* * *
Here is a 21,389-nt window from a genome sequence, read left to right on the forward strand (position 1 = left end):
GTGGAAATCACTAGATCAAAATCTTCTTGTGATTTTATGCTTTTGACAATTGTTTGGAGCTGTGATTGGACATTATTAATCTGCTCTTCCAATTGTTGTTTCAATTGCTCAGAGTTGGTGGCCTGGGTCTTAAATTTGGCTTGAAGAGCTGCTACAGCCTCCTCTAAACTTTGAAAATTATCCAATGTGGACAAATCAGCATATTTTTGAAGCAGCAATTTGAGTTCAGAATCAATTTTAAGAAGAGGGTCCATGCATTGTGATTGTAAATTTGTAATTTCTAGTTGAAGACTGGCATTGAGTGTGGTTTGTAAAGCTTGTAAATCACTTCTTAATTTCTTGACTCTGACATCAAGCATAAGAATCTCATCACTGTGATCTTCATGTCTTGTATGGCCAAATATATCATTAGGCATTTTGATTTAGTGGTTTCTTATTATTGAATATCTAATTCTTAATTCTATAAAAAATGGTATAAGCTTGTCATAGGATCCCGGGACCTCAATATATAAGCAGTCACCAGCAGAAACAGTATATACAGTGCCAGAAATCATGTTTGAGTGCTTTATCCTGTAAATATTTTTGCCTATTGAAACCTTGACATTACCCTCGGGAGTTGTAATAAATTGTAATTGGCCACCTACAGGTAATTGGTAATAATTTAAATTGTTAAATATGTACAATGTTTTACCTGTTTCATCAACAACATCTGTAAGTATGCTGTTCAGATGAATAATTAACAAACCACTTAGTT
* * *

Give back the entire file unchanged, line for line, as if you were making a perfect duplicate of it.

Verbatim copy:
Here is a 21,389-nt window from a genome sequence, read left to right on the forward strand (position 1 = left end):
GTGGAAATCACTAGATCAAAATCTTCTTGTGATTTTATGCTTTTGACAATTGTTTGGAGCTGTGATTGGACATTATTAATCTGCTCTTCCAATTGTTGTTTCAATTGCTCAGAGTTGGTGGCCTGGGTCTTAAATTTGGCTTGAAGAGCTGCTACAGCCTCCTCTAAACTTTGAAAATTATCCAATGTGGACAAATCAGCATATTTTTGAAGCAGCAATTTGAGTTCAGAATCAATTTTAAGAAGAGGGTCCATGCATTGTGATTGTAAATTTGTAATTTCTAGTTGAAGACTGGCATTGAGTGTGGTTTGTAAAGCTTGTAAATCACTTCTTAATTTCTTGACTCTGACATCAAGCATAAGAATCTCATCACTGTGATCTTCATGTCTTGTATGGCCAAATATATCATTAGGCATTTTGATTTAGTGGTTTCTTATTATTGAATATCTAATTCTTAATTCTATAAAAAATGGTATAAGCTTGTCATAGGATCCCGGGACCTCAATATATAAGCAGTCACCAGCAGAAACAGTATATACAGTGCCAGAAATCATGTTTGAGTGCTTTATCCTGTAAATATTTTTGCCTATTGAAACCTTGACATTACCCTCGGGAGTTGTAATAAATTGTAATTGGCCACCTACAGGTAATTGGTAATAATTTAAATTGTTAAATATGTACAATGTTTTACCTGTTTCATCAACAACATCTGTAAGTATGCTGTTCAGATGAATAATTAACAAACCACTTAGTT